Targeted traffic is cheaper because there is less competition for it. 

To summarize:

In the blue area of the search graph:

  • Lots of searches
  • Not targeted
  • Lots of competition
  • Expensive keywords

In the green area of the search graph:

  • Fewer searches per keyword
  • Targeted searches
  • Less competition
  • Cheaper keywords

So, keep it simple and use long-tail keywords.

If you have questions, comments, observations, or insults, leave them here on on my Facebook page.

 

It's that simple,

Jan
Jan Petri
jan@runwithbadasses.com
772 643-2394

How to grab some traffic

You pride yourself on being honest and ethical, right? You don't take short cuts, you don't cheat, and you don't take advantage of others.

Well, here I am about to show you how you can intercept the traffic other people have worked hard to get to their websites.  Would you highjack other people's traffic? 

Of course you would. Because it's legal. You would also do it because the targeted websites have opted to allow you to pay to be a digital bucaneer. So, calm down, it's alright--and better yet, it's profitable.

What is it?

Interstitial Ads

Interstitial ads, my friend. Yup, I said interstitials.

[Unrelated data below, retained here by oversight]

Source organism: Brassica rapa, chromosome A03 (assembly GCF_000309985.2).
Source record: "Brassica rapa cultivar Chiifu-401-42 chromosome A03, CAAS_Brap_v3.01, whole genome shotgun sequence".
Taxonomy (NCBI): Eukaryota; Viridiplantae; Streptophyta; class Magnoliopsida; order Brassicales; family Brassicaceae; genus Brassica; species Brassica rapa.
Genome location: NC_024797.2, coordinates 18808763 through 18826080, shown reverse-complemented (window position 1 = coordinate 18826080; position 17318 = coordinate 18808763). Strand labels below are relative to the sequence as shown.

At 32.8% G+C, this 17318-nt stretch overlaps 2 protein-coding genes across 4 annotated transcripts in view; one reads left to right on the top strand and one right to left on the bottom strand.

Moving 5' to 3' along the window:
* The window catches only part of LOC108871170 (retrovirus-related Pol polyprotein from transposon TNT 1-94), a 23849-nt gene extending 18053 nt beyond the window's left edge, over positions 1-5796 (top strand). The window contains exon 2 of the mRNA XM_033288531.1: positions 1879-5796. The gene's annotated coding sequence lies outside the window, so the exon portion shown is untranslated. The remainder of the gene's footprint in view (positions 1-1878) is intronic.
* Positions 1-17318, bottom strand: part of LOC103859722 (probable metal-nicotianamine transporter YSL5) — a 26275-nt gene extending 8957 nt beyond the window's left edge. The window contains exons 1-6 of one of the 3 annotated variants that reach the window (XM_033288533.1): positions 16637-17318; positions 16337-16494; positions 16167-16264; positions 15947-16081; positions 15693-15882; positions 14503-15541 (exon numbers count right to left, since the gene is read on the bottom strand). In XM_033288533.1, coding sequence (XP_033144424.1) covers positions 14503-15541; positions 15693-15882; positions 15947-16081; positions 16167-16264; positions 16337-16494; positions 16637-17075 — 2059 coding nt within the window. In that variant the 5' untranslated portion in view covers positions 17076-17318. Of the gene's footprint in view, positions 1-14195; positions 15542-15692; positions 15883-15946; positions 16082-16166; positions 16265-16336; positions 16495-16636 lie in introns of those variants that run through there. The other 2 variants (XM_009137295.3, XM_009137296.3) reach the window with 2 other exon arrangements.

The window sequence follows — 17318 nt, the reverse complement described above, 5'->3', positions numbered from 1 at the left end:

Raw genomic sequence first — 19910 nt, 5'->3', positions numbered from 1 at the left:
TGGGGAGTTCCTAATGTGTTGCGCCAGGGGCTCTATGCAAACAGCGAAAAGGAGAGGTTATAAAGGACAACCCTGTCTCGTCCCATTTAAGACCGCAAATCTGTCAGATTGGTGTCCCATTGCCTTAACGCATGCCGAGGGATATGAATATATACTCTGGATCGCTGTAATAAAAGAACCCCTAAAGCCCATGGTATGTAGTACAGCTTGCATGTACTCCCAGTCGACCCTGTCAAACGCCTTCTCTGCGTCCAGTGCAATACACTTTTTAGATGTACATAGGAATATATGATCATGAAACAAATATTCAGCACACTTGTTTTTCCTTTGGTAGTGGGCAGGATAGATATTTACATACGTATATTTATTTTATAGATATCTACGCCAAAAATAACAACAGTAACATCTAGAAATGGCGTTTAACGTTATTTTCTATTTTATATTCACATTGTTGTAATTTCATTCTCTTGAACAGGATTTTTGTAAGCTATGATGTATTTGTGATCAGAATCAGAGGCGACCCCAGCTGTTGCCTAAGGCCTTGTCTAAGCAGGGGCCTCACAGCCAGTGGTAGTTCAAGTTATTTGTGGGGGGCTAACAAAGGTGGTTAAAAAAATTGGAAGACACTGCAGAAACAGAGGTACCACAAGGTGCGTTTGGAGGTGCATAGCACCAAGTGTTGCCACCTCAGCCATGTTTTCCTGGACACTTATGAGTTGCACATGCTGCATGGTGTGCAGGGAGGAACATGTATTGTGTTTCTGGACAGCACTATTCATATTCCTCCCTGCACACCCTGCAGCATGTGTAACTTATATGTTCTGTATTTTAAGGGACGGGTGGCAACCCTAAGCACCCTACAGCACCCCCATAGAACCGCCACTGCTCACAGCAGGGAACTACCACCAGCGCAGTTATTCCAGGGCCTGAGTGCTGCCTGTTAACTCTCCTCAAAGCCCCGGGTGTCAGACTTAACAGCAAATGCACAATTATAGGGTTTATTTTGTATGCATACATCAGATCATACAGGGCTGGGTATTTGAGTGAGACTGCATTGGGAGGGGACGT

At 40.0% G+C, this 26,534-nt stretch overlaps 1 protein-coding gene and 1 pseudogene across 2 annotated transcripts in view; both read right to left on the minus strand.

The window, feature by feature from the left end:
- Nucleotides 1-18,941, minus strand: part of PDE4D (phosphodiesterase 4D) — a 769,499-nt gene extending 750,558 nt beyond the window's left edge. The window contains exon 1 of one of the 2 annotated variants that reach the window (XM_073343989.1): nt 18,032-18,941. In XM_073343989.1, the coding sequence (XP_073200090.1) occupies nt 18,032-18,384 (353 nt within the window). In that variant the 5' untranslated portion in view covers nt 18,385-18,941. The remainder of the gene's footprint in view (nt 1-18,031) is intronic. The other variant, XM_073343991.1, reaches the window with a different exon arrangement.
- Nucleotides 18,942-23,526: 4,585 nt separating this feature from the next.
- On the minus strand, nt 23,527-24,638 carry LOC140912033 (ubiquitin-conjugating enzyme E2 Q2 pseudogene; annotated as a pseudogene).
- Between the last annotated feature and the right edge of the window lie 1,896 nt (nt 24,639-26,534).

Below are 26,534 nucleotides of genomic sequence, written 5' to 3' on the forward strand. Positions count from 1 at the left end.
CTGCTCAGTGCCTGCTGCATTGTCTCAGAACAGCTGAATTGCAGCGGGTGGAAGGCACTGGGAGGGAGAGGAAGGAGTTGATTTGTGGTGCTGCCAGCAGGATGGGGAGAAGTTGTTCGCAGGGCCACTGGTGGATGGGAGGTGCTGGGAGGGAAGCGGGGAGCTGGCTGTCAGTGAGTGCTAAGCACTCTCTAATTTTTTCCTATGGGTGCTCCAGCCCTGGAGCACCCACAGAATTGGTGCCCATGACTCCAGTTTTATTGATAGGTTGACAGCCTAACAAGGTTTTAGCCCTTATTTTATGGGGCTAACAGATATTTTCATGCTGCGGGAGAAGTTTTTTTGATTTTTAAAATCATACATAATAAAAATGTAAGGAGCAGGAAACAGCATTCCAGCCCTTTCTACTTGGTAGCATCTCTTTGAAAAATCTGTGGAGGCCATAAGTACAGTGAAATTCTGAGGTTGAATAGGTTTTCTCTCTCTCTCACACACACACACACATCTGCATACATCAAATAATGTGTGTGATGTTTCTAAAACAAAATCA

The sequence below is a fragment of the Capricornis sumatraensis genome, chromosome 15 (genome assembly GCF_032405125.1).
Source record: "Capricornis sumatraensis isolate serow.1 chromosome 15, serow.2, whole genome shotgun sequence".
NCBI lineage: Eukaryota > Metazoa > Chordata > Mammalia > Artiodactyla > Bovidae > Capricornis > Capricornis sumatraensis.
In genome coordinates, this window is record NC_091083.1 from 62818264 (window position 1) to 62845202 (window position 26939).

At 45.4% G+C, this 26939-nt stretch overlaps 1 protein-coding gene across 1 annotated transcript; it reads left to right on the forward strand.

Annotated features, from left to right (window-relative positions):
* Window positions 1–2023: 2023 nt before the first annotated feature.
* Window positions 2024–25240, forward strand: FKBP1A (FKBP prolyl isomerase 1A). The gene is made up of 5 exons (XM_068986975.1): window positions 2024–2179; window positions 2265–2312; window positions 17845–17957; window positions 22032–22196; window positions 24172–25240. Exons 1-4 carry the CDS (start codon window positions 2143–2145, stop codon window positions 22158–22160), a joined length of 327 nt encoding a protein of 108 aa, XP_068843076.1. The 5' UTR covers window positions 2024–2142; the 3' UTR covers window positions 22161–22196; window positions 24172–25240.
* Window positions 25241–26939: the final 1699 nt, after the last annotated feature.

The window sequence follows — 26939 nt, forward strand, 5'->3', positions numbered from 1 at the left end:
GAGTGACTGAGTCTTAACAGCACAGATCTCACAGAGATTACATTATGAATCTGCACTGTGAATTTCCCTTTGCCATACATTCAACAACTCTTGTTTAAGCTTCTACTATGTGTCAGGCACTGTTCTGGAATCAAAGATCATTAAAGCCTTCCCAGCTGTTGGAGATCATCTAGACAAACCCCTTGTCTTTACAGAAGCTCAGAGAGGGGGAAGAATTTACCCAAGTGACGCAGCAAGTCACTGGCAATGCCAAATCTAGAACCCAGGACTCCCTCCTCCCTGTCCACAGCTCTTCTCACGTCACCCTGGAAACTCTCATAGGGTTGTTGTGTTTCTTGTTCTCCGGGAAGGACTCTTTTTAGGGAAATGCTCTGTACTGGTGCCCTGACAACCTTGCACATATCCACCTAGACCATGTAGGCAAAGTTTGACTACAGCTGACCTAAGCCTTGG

What is that?

An interstitial ad is your capture page popping up and covering the screen just as someone is pulling up the website that you have targeted. Yeah, sure, it's a popup, but it sounds so much more erudite and authoritative to say "interstitial."

Let's say Fred "the Moneymaker," Shumaker, googles "how to make money fast online." Prior to that, somewhere in Alaska in a small cabin buried under snow, you had fed "howto-get-money-fast.com/" into your targeted searches for your interstitials campaign. Fred's intention was to visit http://www.howto-get-money-fast.com/, but in the split second before the site loads, your ad stepped in between Fred and his goal.  Fred's first reaction at the annoying popup was outrage, but that was quickly replaced by anticipation as Fred's socks were knocked right off his smelly feet by your clever and hard-hitting ad. Instead of clicking to close, Fred gave you his name and e-mail, watched your sales video, and bought your product or service.